Author: Joseph D. Kearney

On July 1, 2003, Joseph D. Kearney became the ninth dean of Marquette University Law School. Dean Kearney has been a member of the Marquette faculty since 1997. Prior to coming to Marquette Law School, Dean Kearney practiced for six years at Sidley & Austin, Chicago's largest law firm. He served as well as a law clerk to the Honorable Antonin Scalia, Justice of the United States Supreme Court, and to the Honorable Diarmuid F. O'Scannlain of the United States Court of Appeals for the Ninth Circuit. Dean Kearney is an accomplished teacher, scholar, and lawyer. His teaching focuses on civil litigation, including courses in Civil Procedure and Advanced Civil Procedure. His scholarly articles have appeared in the Columbia Law Review, University of Chicago Law Review, University of Pennsylvania Law Review, Hastings Law Journal, and Marquette Law Review, among other journals. They variously focus on regulation of industry (particularly telecommunications), civil litigation, and judicial selection. His background as a practitioner is in appellate and telecommunications litigation, and he has argued cases before the Wisconsin and Illinois Supreme Courts and the United States Court of Appeals for the Seventh Circuit and has been the primary draftsman of winning briefs on the merits in the United States Supreme Court. Dean Kearney is an honors graduate of Yale College and Harvard Law School.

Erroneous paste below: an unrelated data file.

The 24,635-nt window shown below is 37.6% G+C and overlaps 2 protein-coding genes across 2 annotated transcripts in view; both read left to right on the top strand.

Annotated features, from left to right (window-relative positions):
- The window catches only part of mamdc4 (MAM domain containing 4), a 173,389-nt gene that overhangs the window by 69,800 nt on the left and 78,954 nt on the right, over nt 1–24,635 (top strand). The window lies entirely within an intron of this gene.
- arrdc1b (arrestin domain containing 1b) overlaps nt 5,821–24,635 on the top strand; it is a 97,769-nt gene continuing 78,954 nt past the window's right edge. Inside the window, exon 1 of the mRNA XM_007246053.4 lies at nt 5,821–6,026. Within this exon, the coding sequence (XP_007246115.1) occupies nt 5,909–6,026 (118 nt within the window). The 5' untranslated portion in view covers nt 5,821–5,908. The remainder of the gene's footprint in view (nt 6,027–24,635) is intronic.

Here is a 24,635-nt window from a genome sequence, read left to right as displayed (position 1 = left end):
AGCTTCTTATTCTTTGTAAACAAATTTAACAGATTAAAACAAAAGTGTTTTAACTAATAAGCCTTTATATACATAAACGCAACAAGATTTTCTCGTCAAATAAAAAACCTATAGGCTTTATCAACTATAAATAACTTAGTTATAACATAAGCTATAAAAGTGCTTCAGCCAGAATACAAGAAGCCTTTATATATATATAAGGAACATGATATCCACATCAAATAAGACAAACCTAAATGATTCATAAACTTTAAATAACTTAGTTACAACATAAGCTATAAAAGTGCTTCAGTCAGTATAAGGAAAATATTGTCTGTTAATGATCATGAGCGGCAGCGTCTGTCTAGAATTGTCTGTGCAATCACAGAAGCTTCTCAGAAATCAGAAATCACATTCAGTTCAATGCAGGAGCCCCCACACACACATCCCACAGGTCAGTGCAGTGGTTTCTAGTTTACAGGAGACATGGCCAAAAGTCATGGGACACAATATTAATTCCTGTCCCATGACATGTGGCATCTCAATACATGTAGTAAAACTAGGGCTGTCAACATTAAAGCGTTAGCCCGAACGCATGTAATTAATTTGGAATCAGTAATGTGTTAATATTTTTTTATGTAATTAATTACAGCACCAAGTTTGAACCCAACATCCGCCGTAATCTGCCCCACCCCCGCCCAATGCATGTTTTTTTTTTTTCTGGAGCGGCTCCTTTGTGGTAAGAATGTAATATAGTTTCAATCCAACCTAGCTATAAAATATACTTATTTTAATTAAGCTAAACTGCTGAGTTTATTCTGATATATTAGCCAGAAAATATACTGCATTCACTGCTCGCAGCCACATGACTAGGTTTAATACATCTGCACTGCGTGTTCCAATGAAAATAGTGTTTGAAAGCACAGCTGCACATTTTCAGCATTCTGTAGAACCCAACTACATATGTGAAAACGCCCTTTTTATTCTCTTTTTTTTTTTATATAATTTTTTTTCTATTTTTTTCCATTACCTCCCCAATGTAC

15 thoughts on “Diploma-Privilege Case Continues”

  1. Now all our admissions literature can say that Richard Posner, most cited legal scholar of all time, has labeled Marquette a law school “of national stature”!

  2. Well spoken, Dan, although Justice Posner had some very “intimating” comments during oral arguments concerning the status of Wisconsin law being taught at our school of “national stature.”

  3. You called it, Dean: Remand for fact exposition. Dimploma privilege will survive final dispostion. The regulation of lawyers in Wisconsin has always been minimally reasonable.

  4. Keep on plugging, Joe. The emphasis on Wisconsin law at Marquette is a direct consequence of the diploma privilege and serves our state very well. M.U.’s graduating attorneys are better prepared for practice in Wisconsin than the brightest student from Harvard. Sorry, Joe, but that is true. The evidentiary matters will bring out the number of graduating attorneys who stay and practice here.

  5. Don’t forget to credit Judge Posner for that. See Suhr comment (quoting Wiesmueller v. Kosobucki, No. 08-2527, slip op. at 11 (7th Cir. Jul. 9, 2009)).

  6. The issues that this lawsuit raises, and that Judge Posner frames tentatively in the court’s opinion yesterday, are interesting. Fair minds can differ on the proper eventual outcome.